Our school is a place that constantly looks out for and hopes to grow leaders. A lot of thinking and planning happens in our commitment to educating and modelling leadership qualities; and when we find those students who demonstrate natural leadership qualities we keep our eye on them, we give them opportunities and new experiences that promote and enhance their capabilities. And we celebrate and honour these students – they are awarded special roles, privileges and responsibilities. And we know, too, that these leaders become leaders because they are part of a cohort – without whom, they may never have been identified or nominated. The majority of the children in their cohort often sense that those same leadership opportunities are out of their reach; instead they see their role as to enable the few who rise and shine. These students are usually also doing the best they can, working as hard (sometimes harder), the worker bees who facilitate the making of the next trailblazers, propping them up, shining the light on those who have been selected; these students are commended for their great attitudes, their support and loyalty, and yes, sometimes, their “almost star” qualities.
The positive message that has come from the existence of COVID-19 has been the celebration of the ordinary, everyday essential workers who have kept our country afloat. They may not wear medals of gold and silver, nor stand high on a podium waving, but they ensure those in leadership, or those with the responsibilities to advise and make important decisions, are supported and promoted, and able to eat, sleep and function. And so, at the end of the day, we teach our children that we are all important participants and that we all matter – whether you have the ability of an elite athlete, the gift of the gab, the ability to celebrate and look out for others. We become who we are because we are in relationship with others. And for me, personally, that means each child or educator or parent who shows up and participates is deserving of a medal, of being celebrated as a star. Your life is as worthy as the person standing next you, and you certainly matter as much.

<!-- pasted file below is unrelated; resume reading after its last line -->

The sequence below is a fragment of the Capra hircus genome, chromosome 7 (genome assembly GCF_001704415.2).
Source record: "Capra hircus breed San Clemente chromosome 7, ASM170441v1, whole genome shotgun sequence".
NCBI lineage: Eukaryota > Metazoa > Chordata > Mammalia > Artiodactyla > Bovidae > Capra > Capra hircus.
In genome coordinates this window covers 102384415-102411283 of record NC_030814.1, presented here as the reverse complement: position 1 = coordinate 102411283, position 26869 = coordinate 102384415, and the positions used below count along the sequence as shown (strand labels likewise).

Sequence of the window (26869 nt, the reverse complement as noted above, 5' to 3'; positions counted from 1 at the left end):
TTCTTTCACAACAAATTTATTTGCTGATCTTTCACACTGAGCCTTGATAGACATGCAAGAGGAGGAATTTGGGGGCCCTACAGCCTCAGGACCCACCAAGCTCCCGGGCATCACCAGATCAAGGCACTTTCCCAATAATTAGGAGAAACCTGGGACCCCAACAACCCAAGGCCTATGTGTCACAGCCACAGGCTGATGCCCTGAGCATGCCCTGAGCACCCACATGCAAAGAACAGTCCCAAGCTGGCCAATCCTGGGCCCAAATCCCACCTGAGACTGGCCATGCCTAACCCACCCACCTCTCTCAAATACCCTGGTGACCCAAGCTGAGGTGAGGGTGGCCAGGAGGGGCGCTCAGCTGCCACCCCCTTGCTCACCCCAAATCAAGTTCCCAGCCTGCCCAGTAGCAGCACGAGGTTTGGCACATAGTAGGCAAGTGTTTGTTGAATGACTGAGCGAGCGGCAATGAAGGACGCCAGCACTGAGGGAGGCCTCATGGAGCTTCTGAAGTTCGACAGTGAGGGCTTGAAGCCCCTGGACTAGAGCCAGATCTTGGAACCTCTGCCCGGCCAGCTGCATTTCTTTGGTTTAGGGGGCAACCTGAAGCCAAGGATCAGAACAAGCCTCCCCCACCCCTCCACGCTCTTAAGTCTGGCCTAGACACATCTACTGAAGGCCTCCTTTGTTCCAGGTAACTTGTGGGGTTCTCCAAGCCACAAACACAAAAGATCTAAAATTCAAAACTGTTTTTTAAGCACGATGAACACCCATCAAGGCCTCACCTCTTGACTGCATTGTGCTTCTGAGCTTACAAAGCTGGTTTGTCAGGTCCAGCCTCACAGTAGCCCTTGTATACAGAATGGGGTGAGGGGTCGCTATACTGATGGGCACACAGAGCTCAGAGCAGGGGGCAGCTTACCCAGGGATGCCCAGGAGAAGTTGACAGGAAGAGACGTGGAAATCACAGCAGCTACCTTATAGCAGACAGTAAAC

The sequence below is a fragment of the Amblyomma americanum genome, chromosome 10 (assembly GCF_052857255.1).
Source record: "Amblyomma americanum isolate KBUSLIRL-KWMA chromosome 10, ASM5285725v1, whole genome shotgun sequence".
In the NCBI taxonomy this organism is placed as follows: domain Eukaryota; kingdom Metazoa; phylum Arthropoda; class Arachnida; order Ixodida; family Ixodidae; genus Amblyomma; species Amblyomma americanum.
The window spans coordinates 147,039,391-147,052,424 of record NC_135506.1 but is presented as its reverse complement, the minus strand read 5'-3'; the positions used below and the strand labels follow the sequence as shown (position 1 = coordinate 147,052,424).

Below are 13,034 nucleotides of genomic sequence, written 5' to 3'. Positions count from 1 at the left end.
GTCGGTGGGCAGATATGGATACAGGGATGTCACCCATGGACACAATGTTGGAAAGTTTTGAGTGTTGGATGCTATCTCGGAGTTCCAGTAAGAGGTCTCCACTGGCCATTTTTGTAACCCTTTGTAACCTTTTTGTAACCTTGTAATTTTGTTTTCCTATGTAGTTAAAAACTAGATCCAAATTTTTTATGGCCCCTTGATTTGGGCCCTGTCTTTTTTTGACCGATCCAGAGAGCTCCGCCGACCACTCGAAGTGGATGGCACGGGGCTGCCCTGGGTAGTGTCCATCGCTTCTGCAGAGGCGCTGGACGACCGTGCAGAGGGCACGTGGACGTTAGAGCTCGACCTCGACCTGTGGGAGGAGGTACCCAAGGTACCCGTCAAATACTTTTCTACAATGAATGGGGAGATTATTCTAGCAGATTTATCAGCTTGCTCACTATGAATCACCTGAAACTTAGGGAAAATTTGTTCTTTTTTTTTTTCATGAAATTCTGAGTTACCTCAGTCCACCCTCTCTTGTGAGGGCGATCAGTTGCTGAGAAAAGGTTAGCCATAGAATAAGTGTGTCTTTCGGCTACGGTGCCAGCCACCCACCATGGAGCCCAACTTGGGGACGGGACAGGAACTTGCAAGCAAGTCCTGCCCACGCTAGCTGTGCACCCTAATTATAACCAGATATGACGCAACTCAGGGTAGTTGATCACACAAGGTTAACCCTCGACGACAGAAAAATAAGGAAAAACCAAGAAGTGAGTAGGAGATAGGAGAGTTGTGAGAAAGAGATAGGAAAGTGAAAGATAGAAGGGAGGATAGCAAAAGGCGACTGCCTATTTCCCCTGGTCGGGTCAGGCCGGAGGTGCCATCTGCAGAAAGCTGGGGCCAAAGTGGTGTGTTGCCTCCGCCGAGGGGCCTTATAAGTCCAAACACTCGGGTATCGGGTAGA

In the spirit of acknowledging those who support and make possible the lives of others, I would like to pay tribute to my Personal Assistant Denise Hannah, who recently left Moriah after working with us in our ELCs for the past 20 years. Right up until her last minute with us, Denise was determined to make sure she had done everything she could to set us up for success. Denise will be much missed and always remembered as a fierce advocate for the early years, a champion of all our Centres and, of course, a devoted colleague and friend to all the educators who worked alongside her over the years.
About the author
Cathy Milwidsky is the Director of Early Learning and Development at Moriah College in Queens Park, NSW